Welcome to Plugging the Gap (my email newsletter about Covid-19 and its economics). In case you don’t know me, I’m an economist and professor at the University of Toronto. I have written lots of books including, most recently, on Covid-19. You can follow me on Twitter (@joshgans) or subscribe to this email newsletter here.
I write these newsletters ahead of time so that they will arrive promptly at your breakfast table every other morning. As today’s newsletter is scheduled for November 4th, I had a problem: what to write that is both relevant but also independent of the outcome of the election. I decided to lean into the problem.
This newsletter has often examined how social distancing and other precautionary actions that people might take are largely driven by individuals themselves with government mandates being ‘icing on the cake’ rather than having a big effect themselves. In so doing, I have cast doubt over whether the ‘policy’ of achieving herd immunity is really a feasible policy at all.
Just to recall what that policy is: herd immunity involves getting approximately two-thirds of the population infected with Covid-19 as quickly as possible so that the virus dies on a natural course with around 87% of the population having had it. To be sure, there are costs of this in terms of fatalities among the vulnerable but as some, such as this group behind the Great Barrington Declaration, argue, that is, apparently, ‘easily’ solved by locking those people out of harm’s way for the duration. The purported benefit is that we get over the crisis quickly and get back to normal, especially in terms of economic, life. And if a vaccine can speed that up, then it is all the better. Now, most countries have opted not to pursue this strategy but, near as I can tell, it is the current policy of the US government and, I am hedging here, possibly the future policy too.
Today, I am going to try and be helpful and say, well, if you want to do all that, what would be the best way to go about it? This is something I hadn’t previously given a lot of thought to but, as a dutiful economic policymaker, I have to ask “if that’s what you want, what does the scientific evidence say about the policies you might pursue?”
The challenge in getting to herd immunity is, of course, behavioural; namely, the evidence, thusfar, is that the vast majority of people do not want to get Covid-19 and risk their lives for the sake of overall economic performance. For instance, this paper by Martin S. Eichenbaum, Miguel Godinho de Matos, Francisco Lima, Sergio Rebelo & Mathias Trabandt found that:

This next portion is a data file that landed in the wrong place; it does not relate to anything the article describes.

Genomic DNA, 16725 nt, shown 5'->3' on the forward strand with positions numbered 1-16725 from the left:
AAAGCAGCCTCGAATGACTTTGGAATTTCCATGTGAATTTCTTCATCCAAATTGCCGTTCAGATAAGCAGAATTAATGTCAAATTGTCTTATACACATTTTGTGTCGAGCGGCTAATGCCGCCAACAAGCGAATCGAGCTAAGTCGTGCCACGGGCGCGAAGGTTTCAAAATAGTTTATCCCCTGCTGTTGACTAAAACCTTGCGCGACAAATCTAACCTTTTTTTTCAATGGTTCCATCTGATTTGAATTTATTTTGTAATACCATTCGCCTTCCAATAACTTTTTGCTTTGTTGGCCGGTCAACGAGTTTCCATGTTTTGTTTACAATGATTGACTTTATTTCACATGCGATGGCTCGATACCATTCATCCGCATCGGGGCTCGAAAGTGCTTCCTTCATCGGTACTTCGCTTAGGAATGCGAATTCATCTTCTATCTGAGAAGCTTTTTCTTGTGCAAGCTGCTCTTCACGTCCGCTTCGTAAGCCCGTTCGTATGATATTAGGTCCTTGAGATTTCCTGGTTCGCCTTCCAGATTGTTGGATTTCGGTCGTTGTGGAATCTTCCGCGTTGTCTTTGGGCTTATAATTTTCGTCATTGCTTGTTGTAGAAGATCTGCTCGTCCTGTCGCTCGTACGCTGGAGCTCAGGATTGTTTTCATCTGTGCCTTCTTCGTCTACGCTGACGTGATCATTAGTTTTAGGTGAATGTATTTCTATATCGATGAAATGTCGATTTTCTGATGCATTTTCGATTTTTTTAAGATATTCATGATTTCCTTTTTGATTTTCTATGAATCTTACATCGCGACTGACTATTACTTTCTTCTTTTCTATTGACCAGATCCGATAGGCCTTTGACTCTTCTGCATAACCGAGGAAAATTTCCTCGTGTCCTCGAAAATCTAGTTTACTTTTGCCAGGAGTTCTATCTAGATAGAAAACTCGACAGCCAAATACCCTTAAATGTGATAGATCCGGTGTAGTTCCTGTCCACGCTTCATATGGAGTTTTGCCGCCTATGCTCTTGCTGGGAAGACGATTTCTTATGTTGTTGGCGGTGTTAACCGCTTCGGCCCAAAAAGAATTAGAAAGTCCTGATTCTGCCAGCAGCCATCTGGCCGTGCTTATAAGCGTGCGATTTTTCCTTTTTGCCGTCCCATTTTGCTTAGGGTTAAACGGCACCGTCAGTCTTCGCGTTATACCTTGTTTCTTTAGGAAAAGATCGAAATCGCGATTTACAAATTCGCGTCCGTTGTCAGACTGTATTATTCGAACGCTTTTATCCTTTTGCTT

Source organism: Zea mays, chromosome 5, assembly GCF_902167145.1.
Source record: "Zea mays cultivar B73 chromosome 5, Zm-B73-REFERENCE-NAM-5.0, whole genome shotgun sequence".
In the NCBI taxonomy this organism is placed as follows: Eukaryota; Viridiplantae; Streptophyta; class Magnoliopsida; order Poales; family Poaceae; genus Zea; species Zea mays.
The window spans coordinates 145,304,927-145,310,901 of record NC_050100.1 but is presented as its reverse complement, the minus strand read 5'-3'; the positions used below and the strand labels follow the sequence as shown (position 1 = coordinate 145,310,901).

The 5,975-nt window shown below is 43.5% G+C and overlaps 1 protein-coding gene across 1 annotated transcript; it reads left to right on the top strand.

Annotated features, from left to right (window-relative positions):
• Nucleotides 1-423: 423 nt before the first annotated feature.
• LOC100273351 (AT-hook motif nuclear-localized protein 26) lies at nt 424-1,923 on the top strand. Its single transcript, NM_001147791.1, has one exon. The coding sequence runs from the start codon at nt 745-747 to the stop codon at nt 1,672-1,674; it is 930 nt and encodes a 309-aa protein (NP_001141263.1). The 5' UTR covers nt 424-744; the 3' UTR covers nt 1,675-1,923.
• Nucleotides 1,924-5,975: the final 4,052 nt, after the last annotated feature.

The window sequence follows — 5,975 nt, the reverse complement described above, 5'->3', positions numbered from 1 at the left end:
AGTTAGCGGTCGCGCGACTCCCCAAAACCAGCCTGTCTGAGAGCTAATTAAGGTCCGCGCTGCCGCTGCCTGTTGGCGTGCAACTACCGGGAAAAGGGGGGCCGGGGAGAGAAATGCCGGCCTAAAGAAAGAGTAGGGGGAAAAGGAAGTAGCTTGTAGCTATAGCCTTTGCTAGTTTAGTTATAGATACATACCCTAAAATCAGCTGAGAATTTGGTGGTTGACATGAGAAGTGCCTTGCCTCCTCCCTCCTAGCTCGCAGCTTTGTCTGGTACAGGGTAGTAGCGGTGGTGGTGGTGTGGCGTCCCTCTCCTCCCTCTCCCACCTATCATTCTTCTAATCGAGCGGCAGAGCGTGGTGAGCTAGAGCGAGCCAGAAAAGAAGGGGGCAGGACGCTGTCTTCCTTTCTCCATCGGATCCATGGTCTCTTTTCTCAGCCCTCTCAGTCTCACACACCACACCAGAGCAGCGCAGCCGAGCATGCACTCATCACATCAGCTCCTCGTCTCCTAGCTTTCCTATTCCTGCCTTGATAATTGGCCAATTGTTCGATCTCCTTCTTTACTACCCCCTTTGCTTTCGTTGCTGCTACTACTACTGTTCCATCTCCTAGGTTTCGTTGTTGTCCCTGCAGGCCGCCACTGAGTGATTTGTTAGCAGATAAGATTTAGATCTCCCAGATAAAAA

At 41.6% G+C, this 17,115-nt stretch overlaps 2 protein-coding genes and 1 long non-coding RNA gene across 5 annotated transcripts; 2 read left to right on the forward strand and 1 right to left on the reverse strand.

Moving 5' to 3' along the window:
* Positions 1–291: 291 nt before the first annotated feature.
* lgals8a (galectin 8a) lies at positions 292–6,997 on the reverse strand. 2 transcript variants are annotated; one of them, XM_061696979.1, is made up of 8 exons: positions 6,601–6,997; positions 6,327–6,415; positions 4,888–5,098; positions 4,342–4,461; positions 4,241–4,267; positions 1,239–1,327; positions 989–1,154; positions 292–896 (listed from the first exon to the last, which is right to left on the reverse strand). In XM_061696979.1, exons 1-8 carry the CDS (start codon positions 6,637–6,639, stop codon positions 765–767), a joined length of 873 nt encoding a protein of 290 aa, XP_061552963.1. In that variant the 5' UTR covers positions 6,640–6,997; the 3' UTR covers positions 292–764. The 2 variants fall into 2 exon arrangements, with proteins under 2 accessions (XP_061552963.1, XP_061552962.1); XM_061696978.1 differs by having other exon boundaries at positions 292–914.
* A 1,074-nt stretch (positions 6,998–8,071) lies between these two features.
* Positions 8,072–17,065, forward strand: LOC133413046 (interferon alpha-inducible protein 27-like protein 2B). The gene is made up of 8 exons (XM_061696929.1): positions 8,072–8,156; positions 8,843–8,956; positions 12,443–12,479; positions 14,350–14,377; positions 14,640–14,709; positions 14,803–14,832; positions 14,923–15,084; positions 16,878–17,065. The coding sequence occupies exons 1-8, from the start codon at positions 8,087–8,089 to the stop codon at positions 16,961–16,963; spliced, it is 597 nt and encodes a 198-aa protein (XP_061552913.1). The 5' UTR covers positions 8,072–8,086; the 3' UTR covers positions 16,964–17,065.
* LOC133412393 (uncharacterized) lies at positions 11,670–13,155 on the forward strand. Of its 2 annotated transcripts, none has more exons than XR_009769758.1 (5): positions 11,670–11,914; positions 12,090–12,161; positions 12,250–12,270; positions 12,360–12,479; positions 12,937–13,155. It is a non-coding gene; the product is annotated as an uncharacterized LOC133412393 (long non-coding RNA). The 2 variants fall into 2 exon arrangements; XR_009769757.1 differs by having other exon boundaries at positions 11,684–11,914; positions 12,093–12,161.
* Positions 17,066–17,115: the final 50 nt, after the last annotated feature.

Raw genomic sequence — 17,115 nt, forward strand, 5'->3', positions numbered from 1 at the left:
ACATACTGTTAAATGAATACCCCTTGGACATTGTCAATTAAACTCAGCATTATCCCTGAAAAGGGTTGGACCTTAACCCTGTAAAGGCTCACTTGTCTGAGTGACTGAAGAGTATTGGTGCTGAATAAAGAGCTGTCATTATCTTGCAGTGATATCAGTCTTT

… older consumers reduced their spending by more than younger consumers in a way that mirrors the age dependency in COVID-19 case-fatality rates. This differential expenditure reduction is much more prominent for high-contact goods than for low-contact goods and more pronounced in periods with high COVID-19 cases.
Suffice it to say, this is going to slow the path to herd immunity. Even if governments do the obvious first steps such as having no restrictions on business openings and large gatherings and do not mandate mask-wearing, people are going to take matters into their own hands. This will, as I have argued, cause the viral reproduction rate to hover around 1. Even if the US could manage 150,000 new infections today (50% more than the current level), it would take around 1,500 days or 4 years to reach herd immunity. This would mean that the economic slump would continue into 2025. I mean, that would be an unimaginable long-term economic hit that would make the Great Depression look like a walk in the park. Not to mention all of the old folks locked up for that period of time.
Some people have argued that herd immunity, as a policy, is one that respects freedom. But as I have just argued, if you allow people free choice, then you won’t get the benefits of that policy so that is surely not what they mean. Instead, you need a highly activist approach to getting people infected quickly. If you want to get out of this in a year, then you would need to have 600,000 infections per day in the US. That is quite a challenge.
Let me suggest and evaluate some options:
Mask prohibitions: masks should be outlawed. As is well-known, they have the effect of reducing the viral spread when people have contact with other people. That said, the economist in me has to point a problem. One of the things mask-wearing does, especially if it is widespread, is give people the confidence to go out and do things. If you prohibit them, then people might adjust their behaviour and stop having contact with other people. That not only has an economic hit in the short-term but also slows the rate of infection. That said, you can get some marginal spread by banning them in places where people have no choice such as prisons, hospitals and schools.